How your kids can survive Year 12 amid virus chaos

Across the country senior students are facing their final year of high school from behind a computer screen.

And although final exams are important, Year 12 is marked by many milestones including the end-of-year formal, muck-up days, study classes and school carnivals.

It is traditionally one of the most stressful years of school - and this year it suddenly looks very different as the globe grapples with the coronavirus crisis.

But the experts say there is a way through if you keep focused.

 

Year 12 student Paige Persijn said she was missing accessing her teachers in real-time. Picture: Toby Zerna
Year 12 student Paige Persijn said she was missing accessing her teachers in real-time. Picture: Toby Zerna

 

Australian Catholic University Associate Professor Miriam Tanti is a secondary education expert whose son did Year 12 last year. "I witnessed first-hand how tough it is and how much work it is," she said.

"One of the big positives of remote learning is that students now have greater flexibility and control. They get to choose what they learn and when they learn. If you didn't understand the video the first time - you can watch it again," she said.

 

"The other advantage is that teaching has become a lot more personalised, because teacher online availability has increased.

"You can send teachers an email, connect synchronously via drop-in sessions or use discussion forums to pose individual questions and have them answered."

 

It will be stress of a different kind for students taking exams remotely amid the coronavirus pandemic. Picture: Stock
It will be stress of a different kind for students taking exams remotely amid the coronavirus pandemic. Picture: Stock

 

One of the biggest challenges for Year 12 students is not having their friends around to help them, but Professor Tanti encouraged students to continue their study sessions through online platforms.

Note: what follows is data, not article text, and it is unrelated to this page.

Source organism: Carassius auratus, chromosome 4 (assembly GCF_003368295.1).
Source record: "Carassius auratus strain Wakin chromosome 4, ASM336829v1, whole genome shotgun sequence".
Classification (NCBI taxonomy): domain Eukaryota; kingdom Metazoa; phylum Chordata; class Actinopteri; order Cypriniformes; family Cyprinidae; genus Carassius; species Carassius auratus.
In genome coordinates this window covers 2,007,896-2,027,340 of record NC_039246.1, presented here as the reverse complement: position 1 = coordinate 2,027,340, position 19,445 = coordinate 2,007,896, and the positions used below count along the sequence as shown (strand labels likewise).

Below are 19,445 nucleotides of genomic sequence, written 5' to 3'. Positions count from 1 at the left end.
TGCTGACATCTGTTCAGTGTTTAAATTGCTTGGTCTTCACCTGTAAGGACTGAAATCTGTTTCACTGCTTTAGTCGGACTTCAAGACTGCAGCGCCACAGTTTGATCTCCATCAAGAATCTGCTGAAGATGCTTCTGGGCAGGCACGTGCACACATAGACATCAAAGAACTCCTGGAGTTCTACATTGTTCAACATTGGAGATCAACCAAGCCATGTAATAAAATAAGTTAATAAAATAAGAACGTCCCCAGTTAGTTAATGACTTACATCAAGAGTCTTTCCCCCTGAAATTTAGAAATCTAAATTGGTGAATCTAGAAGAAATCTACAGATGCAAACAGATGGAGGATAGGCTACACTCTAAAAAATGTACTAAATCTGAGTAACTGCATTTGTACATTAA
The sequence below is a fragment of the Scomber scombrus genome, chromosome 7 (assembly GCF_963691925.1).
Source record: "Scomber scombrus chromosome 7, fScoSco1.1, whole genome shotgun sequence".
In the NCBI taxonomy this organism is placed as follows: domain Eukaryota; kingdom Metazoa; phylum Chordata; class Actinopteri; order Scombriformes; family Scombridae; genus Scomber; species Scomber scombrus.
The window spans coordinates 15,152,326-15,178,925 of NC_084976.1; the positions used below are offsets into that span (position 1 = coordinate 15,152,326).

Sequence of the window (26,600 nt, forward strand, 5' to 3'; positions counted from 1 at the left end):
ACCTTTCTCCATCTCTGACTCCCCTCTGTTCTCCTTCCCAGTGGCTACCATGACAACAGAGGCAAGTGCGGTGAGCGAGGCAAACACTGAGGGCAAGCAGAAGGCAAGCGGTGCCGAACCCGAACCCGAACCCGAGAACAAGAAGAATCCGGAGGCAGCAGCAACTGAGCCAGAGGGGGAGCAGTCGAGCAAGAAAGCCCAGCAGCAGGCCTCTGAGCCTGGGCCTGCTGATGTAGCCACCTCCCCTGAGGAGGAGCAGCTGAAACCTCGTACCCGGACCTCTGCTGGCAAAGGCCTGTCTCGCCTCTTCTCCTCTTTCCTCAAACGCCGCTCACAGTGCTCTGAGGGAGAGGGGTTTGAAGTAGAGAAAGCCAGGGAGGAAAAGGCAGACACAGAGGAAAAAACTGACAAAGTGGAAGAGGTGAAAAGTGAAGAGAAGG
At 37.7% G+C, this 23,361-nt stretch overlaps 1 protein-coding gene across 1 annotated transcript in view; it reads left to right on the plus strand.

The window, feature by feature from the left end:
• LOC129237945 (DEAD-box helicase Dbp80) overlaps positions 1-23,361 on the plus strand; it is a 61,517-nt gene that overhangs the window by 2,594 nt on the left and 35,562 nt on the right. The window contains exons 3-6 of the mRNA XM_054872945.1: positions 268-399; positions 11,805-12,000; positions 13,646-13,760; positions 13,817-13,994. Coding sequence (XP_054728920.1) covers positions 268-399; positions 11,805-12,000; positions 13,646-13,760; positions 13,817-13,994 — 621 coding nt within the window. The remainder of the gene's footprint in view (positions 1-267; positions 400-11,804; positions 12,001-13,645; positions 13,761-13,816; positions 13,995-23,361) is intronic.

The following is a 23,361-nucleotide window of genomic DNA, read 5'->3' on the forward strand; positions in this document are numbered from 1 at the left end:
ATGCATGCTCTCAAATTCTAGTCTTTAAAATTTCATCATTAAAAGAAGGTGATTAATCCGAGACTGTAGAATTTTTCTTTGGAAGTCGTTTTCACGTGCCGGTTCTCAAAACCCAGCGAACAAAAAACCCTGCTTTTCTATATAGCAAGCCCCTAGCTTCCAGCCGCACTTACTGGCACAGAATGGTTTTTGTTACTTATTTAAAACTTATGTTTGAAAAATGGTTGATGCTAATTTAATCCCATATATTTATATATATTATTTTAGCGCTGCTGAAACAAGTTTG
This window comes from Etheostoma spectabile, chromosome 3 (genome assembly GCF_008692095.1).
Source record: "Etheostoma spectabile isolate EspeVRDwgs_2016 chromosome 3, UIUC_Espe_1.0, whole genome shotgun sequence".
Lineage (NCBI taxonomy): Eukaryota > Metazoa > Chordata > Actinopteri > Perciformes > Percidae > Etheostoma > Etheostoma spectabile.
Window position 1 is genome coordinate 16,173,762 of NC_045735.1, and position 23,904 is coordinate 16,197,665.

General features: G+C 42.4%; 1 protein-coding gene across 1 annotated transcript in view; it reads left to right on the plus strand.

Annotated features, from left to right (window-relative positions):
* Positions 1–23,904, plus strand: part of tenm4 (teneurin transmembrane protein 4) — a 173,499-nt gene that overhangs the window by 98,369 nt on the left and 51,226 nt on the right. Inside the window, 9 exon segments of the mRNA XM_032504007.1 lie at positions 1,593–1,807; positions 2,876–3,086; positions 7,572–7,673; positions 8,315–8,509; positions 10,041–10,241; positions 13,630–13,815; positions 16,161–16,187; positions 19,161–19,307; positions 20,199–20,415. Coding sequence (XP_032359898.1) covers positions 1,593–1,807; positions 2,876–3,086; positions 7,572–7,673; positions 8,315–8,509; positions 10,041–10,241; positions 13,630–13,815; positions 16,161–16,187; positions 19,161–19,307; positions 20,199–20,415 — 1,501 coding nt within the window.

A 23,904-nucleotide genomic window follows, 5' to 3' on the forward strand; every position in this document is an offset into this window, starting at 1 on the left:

"Set up a study group and keep each other accountable," she said

"Learning is a continuum - you have been doing this for the last 11 years - yes the medium we are using has changed but the content and the way they learn in many ways has not changed."

While some schools have opened their campuses to Year 12 students, most are closed to children of non-essential workers.

There remains uncertainty about how final exams will go ahead, how assessments will be undertaken or how the ATAR will be calculated.

In just a week almost 14,000 people have signed a petition calling for exams to be cancelled.

The nation's education ministers met last week and will meet again this month to determine a national approach for senior students, including possible adjustments to the university admission processes.

 

Year 12 student Paige Persijn is adjusting to a new way of s during the coronavirus pandemic. Picture: Toby Zerna
Year 12 student Paige Persijn is adjusting to a new way of s during the coronavirus pandemic. Picture: Toby Zerna

 

Centre for Independent Studies fellow Blaise Joseph encouraged senior students to focus.

"Students are building on their work in Year 11 as well. Keep in mind exams are six months away and could still be pushed back further," he said.

"You would be doing a lot of self study anyway and you should still have access to your teachers - it is up to teachers to find a way to make sure students are not on their own."

Year 12 student Paige Persign said she was struggling to not be able to access her teachers in real time, particularly with maths questions, but believes her school would soon have a video platform operating which would help.

"I am sad about missing the swimming carnival and athletics dress-ups, and just seeing everyone," she said. "Me and my friends have been doing Zoom calls when we normally have lunch so we can still see and talk to each other."

 

Many Australian kids are being home-schooled. Picture: AAP
Many Australian kids are being home-schooled. Picture: AAP

 

Teen psychologist Michelle Mitchell warned that while it was important to acknowledge technology, it was not a replacement for human connection.

She said that this was a time for parents to be "heroes".

"No one else can give them that physical connection, at a time when young people are normally pulling away from their parents, they are going to need them more than ever and parents can be those heroes. Step up to the plate. It will be messy and imperfect but they will need you."

Originally published as How your kids can survive Year 12 amid virus chaos



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